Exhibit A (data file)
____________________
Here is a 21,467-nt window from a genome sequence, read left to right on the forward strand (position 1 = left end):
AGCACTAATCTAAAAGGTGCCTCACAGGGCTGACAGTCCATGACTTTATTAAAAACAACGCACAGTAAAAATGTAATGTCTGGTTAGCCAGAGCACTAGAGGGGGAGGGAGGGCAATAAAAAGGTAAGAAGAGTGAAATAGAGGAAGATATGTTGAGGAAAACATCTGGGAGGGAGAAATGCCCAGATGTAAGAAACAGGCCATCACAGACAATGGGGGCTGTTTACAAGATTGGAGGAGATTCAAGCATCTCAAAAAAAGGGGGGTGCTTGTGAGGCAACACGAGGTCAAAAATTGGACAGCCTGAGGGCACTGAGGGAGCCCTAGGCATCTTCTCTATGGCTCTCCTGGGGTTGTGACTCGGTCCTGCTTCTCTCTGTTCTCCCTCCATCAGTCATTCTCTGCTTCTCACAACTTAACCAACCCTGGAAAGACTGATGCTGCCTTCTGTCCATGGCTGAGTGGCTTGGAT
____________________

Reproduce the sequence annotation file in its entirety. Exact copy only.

Here is a 21,467-nt window from a genome sequence, read left to right on the forward strand (position 1 = left end):
AGCACTAATCTAAAAGGTGCCTCACAGGGCTGACAGTCCATGACTTTATTAAAAACAACGCACAGTAAAAATGTAATGTCTGGTTAGCCAGAGCACTAGAGGGGGAGGGAGGGCAATAAAAAGGTAAGAAGAGTGAAATAGAGGAAGATATGTTGAGGAAAACATCTGGGAGGGAGAAATGCCCAGATGTAAGAAACAGGCCATCACAGACAATGGGGGCTGTTTACAAGATTGGAGGAGATTCAAGCATCTCAAAAAAAGGGGGGTGCTTGTGAGGCAACACGAGGTCAAAAATTGGACAGCCTGAGGGCACTGAGGGAGCCCTAGGCATCTTCTCTATGGCTCTCCTGGGGTTGTGACTCGGTCCTGCTTCTCTCTGTTCTCCCTCCATCAGTCATTCTCTGCTTCTCACAACTTAACCAACCCTGGAAAGACTGATGCTGCCTTCTGTCCATGGCTGAGTGGCTTGGAT